This also means you don’t have to keep plugging them in & out when tilting the table for use. like Drew has his setup to do. The cable connectors really aren’t made to be plugged in/pulled out frequently. I only have to unplug my router power cable from the outlet on top of the cabinet when I want to tilt it.

The door is ajar in this pic but I have spring cabinet latches to hold it closed. BTW, the leg is attached here via a threaded rod into a threaded insert because I was waiting on my t-track and was impatient :slight_smile: The table now has the t-track mounting for the legs like Drew’s plans - they work better than just bolting the legs into the torsion box by keeping the legs snug when tilting so they don’t flop around.

For my JM I went with the 1F recommended 4’x6’ table top (torsion box). That’s actually a bit larger than necessary when putting the controller in the cabinet. I could have taken 6" off that and made my cabinet another 6" deeper or shortened the overall length. I’m not a big fan of deep drawers like Drew’s design has - things tend to get lost in the back/bottom. Shallow drawers work better for me and I think I have a couple more than he did in his plans. Each of my drawers contains just a few things that are grouped together. The top is the stuff I need to make it operational - dust shoe, some allen keys, touch probe, router wrenches, joypad, dust mask and safety glasses. The 2nd drawer are my end mills in a storage block I made that fits right in there that I can pull out and sit on top next to the Y-rail if I’m going to be using several bits for a project. It also has spare bits in their boxes as well as extra collets. The 3rd drawer has my blue tape, my double-sided carpet tape and my CA glue/accelerator. The 4th drawer has spare parts - extra joypad, mask filters, cleaning brushes & tool cleaner. The last drawer are the extra bits & pieces that come with the router but aren’t needed for the CNC as well as my spare brushes for the router. Because the drawers are shallow I can see all of the contents and I’m not jamming other stuff in there that would just end up being collected in the drawer vs belonging there.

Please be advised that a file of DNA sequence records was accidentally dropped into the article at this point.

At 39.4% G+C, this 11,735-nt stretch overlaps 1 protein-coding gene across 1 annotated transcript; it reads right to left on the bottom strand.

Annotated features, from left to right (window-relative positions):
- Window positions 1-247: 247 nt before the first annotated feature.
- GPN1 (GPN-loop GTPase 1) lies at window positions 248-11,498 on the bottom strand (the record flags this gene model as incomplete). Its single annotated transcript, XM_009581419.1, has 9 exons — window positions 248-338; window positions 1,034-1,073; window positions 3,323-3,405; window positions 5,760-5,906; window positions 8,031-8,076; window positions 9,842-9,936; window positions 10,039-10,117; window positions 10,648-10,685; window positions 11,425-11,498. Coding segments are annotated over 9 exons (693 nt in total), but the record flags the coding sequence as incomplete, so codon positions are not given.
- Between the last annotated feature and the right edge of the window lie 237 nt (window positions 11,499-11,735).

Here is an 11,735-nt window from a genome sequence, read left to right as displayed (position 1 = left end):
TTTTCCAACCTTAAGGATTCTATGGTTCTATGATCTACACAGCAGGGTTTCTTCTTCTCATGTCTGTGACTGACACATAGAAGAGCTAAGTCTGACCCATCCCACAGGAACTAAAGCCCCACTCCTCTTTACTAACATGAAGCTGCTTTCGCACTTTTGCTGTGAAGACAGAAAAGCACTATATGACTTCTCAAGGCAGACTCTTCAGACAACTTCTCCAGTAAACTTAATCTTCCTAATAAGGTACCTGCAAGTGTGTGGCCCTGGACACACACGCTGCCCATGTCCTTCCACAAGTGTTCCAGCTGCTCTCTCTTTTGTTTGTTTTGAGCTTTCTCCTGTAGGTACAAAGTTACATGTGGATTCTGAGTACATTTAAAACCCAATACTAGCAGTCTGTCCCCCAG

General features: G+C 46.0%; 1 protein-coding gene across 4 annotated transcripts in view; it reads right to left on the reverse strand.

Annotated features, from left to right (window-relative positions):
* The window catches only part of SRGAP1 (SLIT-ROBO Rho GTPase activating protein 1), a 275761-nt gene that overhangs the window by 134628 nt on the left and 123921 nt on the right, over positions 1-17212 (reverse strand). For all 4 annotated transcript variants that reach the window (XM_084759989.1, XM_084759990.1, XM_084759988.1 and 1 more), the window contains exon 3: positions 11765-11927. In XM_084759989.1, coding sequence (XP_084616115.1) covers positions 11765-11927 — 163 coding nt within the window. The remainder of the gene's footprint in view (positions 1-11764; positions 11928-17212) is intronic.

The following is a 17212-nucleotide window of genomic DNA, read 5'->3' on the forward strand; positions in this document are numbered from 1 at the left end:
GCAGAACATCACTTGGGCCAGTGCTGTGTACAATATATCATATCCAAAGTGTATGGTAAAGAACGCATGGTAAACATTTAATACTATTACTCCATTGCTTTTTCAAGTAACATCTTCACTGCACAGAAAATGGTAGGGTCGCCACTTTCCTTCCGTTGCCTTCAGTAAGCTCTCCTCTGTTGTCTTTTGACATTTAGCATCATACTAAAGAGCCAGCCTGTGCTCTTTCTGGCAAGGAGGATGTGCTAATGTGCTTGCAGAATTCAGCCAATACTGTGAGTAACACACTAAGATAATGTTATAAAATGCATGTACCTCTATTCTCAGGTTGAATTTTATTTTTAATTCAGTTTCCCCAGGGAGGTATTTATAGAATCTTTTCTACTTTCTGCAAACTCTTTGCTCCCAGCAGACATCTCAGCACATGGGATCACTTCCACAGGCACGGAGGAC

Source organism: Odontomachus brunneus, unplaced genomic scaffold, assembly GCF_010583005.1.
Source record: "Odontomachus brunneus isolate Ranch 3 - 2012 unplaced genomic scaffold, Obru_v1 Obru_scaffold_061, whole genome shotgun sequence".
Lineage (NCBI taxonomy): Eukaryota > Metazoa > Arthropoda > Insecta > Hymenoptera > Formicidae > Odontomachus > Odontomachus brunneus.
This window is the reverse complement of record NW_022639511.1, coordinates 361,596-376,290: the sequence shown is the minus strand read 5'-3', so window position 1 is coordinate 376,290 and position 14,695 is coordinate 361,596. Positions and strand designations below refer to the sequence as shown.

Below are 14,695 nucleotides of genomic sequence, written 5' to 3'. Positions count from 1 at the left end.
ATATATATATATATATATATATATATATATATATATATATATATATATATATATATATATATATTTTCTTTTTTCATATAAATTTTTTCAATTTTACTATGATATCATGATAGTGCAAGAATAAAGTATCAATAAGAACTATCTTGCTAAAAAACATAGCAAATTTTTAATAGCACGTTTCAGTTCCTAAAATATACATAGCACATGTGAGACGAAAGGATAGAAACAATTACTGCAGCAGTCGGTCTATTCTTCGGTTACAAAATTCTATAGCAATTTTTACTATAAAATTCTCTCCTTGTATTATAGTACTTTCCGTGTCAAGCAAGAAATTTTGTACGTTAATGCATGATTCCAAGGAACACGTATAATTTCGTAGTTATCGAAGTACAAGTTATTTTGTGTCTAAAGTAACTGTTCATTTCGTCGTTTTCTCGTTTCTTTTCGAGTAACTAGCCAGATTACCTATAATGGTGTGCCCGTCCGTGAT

I haven’t put in a drag chain. The motor wires go from the controller into the axle and then out the tee fitting in the first bay of the torsion box. The right Y-axis wire (I got the 4pk of extension wires from 1F) goes through holes I drilled into the torsion box webbing pieces to the front right corner where it comes out a hole right in front of the axis motor connector. The left Y-axis wire goes straight to the left front of the table and out through a hole in front of that motor. The X and Z wires come out in the center of the table (front to back) through a hole in the top that lets them get to the X/Z connectors. This way I only have the wire needed to travel half the length of the Y rail outside the box. A drag chain would seem to be more work for not a lot of benefit right now.

The Makita power is routed through a zip tie on the left X rail support and then runs to the power outlet on the top of the cabinet. It doesn’t have any issues reaching the whole table surface. The monitor power & HDMI wires drop down through the cabinet top into the cabinet to hook into the controller and into a power plug. The touch probe controller wire runs through the cabinet top as well. I unplug the probe box when putting it away and loop the probe’s wires around the monitor support. The monitor support turns so I can have it turned to face the front of the table in use and then rotated 90 degrees so it’s parallel when I flip the table.